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January 31, 2010COLLEGE STATION, Texas - Texas A&M started out much like it has in Big 12 conference games, shooting dismally from the field. The Aggies didn't get their first field goal until 2:44 had ticked off the clock and Texas Tech raced out to a as much an eight-point lead in putting up 25 points in the first 10 minutes while shooting 89-percent from the field over that time.
But the Aggies (15-6, 4-3 Big 12) went to sophomore forward David Loubeau off the bench to keep them in the game, and Loubeau responded with 13 first half points. A&M got the message too as the Aggies continued to dump the ball into the post on their way to an 85-70 win in front of a Reed Arena record crowd of 13,648.
"I thought Texas Tech was phenomenal offensively, especially in the first 10 minutes of the game," said A&M head coach Mark Turgeon. "It took us a while to get used to all their screens and get through them. We quit jacking up 3s and started going inside and our offense got a lot better."
The Aggies took advantage of Tech's (14-7, 2-5) lack of depth in the paint as A&M got senior forward Darko Cohadarevic in foul trouble, limiting him to just 14 minutes before fouling out of the game. The Aggies continued to dump the ball in the post where Tech couldn't handle Loubeau or senior Bryan Davis.
"The foul trouble hurt in general hurt us," said Texas Tech associate head coach Chris Beard. "Obviously I think when you play A&M the more you can guard their posts one-on-one the better, and the only two kids we have on our team that can do that at all are Darko and Lewandowski. Both of them were in foul trouble."
The two Aggie big men owned the glass as well, and both actually had more offensive rebounds than defensive rebounds as A&M picked up 19 offensive boards in the game compared to 18 on the defensive end.
Loubeau would finish with 19 points and nine rebounds, five offensive, with three assists, one block and two steals. Davis added 15 points and seven rebounds, four offensive, with four blocks and a steal.
"I was just getting more touches in the right spot tonight, and I was just executing and playing hard," Loubeau said. "It's pretty tough (to get offensive rebounds) because the Big 12 is really physical."
Defensively A&M limited Tech's star duo of juniors John Roberson and Mike Singletary to a combined 20 points. Singletary had 11 points, but shot just 4-12 from the field before leaving with what appeared to be a shoulder injury in the final minutes. Following the game, Beard said he didn't have any information on Singletary's injury.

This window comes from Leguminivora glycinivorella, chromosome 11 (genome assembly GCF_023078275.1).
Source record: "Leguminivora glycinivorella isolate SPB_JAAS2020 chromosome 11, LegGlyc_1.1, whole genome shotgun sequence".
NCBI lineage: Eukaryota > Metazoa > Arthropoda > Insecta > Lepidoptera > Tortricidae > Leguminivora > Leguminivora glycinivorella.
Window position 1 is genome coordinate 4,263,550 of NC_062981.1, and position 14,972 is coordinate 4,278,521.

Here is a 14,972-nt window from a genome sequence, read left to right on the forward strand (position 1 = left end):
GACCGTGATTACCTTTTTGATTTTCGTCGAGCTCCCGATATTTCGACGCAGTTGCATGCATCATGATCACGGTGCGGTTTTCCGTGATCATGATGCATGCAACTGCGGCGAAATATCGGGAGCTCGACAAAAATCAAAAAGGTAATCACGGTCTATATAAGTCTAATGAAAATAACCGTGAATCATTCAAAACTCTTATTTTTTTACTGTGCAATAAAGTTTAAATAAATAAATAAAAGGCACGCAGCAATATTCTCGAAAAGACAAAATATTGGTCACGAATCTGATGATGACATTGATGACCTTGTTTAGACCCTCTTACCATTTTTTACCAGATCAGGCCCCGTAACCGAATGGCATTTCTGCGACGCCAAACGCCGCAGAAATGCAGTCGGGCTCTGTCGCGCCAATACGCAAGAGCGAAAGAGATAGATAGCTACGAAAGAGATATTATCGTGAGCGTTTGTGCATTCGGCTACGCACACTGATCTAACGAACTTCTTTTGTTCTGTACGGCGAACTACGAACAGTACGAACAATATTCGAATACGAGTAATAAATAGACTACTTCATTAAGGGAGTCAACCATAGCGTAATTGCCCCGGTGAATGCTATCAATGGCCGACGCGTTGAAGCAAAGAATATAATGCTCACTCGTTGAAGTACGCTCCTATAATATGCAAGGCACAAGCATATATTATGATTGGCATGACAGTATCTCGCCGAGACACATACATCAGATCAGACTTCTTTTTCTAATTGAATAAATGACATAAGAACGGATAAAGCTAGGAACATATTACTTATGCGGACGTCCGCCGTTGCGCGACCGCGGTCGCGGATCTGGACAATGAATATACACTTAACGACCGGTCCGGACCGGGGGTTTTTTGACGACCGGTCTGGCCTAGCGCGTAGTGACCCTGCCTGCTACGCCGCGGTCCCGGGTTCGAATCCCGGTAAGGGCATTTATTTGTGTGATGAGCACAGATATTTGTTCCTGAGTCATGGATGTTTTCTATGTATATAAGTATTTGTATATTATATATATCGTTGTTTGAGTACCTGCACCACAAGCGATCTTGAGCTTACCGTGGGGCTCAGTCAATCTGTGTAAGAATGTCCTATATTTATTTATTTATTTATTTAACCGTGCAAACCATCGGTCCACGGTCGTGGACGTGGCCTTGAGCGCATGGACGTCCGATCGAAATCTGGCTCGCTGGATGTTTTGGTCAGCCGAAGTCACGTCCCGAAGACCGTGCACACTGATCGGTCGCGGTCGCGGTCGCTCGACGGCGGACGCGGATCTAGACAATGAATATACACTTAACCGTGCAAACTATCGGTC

Roberson had just nine points but did have a game-high 12 assists, but he also turned the ball over four times.
"I thought we did a great job on Singletary and Roberson, their two best players, and held them to 70 which is pretty good especially the way they started," Turgeon said. "We really picked up our defense."
Roberson's four turnovers equaled the Aggie total in the game, and the last was when the Aggies took a shot clock violation with four seconds remaining and the win in hand. The mark is the fewest turnovers ever by an Aggie team in Big 12 play.
"We had three and we took the one right at the end, and if I had known that I wouldn't have done it. I would've shot the ball," Turgeon said. "We have good guard play. We're really good passers and our passing doesn't look as good because we don't make jump shots. When we're making our shots everything looks pretty. We have three point guards really in Sloan, B.J. and Dash and that helps you when you have three point guards out there handling the ball."
Even though the Aggie big men saved the Aggies on the boards and in the paint, senior guard Donald Sloan had another big day. Sloan added 28 points, including shooting 12-14 from the free throw line.
The rest of A&M's guards, however, struggled once again from the field. A&M shot 12.5-percent (2-16) from the 3-point arc in the win. A&M's starting guard - Sloan, B.J. Holmes and Dash Harris - combined to go 0-11 from the 3-point arc.
"We really don't talk about it," Turgeon said. "We've been doing a lot more shooting in practice. We're trying to have more fun with our shooting, having more shooting contests and trying to have fun with it. The thing about our team is if you re-watch the game we really execute, and that's what coaches want. The way we've shot the ball, to be 4-3 says a lot about the group I have. They're tough and fight through things, and we know we have to get better though to win in this league."
A&M hits the road to face Missouri on Wednesday at 8 p.m. in a game televised by ESPNU.